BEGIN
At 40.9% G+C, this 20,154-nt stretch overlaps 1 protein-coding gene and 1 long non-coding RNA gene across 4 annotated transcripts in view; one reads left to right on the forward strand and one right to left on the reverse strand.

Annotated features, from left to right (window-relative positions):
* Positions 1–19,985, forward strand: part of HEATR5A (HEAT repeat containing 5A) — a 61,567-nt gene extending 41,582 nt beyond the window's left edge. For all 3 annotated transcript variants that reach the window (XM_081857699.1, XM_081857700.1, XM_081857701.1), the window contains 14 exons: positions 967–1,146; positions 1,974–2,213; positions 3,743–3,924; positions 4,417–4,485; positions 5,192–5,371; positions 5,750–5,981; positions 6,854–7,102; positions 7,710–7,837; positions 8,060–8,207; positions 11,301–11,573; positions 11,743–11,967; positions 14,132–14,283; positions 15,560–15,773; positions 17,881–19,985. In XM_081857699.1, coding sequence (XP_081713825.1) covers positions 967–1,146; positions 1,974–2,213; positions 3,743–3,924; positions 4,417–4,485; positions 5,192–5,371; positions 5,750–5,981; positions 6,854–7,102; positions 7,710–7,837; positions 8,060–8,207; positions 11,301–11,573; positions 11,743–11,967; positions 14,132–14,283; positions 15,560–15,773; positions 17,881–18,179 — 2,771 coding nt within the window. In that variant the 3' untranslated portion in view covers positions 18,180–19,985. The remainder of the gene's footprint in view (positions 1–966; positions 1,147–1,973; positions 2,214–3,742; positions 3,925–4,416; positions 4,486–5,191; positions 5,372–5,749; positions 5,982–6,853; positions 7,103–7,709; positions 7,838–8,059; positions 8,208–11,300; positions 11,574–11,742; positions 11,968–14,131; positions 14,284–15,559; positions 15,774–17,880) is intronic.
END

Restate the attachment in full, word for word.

At 40.9% G+C, this 20,154-nt stretch overlaps 1 protein-coding gene and 1 long non-coding RNA gene across 4 annotated transcripts in view; one reads left to right on the forward strand and one right to left on the reverse strand.

Annotated features, from left to right (window-relative positions):
* Positions 1–19,985, forward strand: part of HEATR5A (HEAT repeat containing 5A) — a 61,567-nt gene extending 41,582 nt beyond the window's left edge. For all 3 annotated transcript variants that reach the window (XM_081857699.1, XM_081857700.1, XM_081857701.1), the window contains 14 exons: positions 967–1,146; positions 1,974–2,213; positions 3,743–3,924; positions 4,417–4,485; positions 5,192–5,371; positions 5,750–5,981; positions 6,854–7,102; positions 7,710–7,837; positions 8,060–8,207; positions 11,301–11,573; positions 11,743–11,967; positions 14,132–14,283; positions 15,560–15,773; positions 17,881–19,985. In XM_081857699.1, coding sequence (XP_081713825.1) covers positions 967–1,146; positions 1,974–2,213; positions 3,743–3,924; positions 4,417–4,485; positions 5,192–5,371; positions 5,750–5,981; positions 6,854–7,102; positions 7,710–7,837; positions 8,060–8,207; positions 11,301–11,573; positions 11,743–11,967; positions 14,132–14,283; positions 15,560–15,773; positions 17,881–18,179 — 2,771 coding nt within the window. In that variant the 3' untranslated portion in view covers positions 18,180–19,985. The remainder of the gene's footprint in view (positions 1–966; positions 1,147–1,973; positions 2,214–3,742; positions 3,925–4,416; positions 4,486–5,191; positions 5,372–5,749; positions 5,982–6,853; positions 7,103–7,709; positions 7,838–8,059; positions 8,208–11,300; positions 11,574–11,742; positions 11,968–14,131; positions 14,284–15,559; positions 15,774–17,880) is intronic.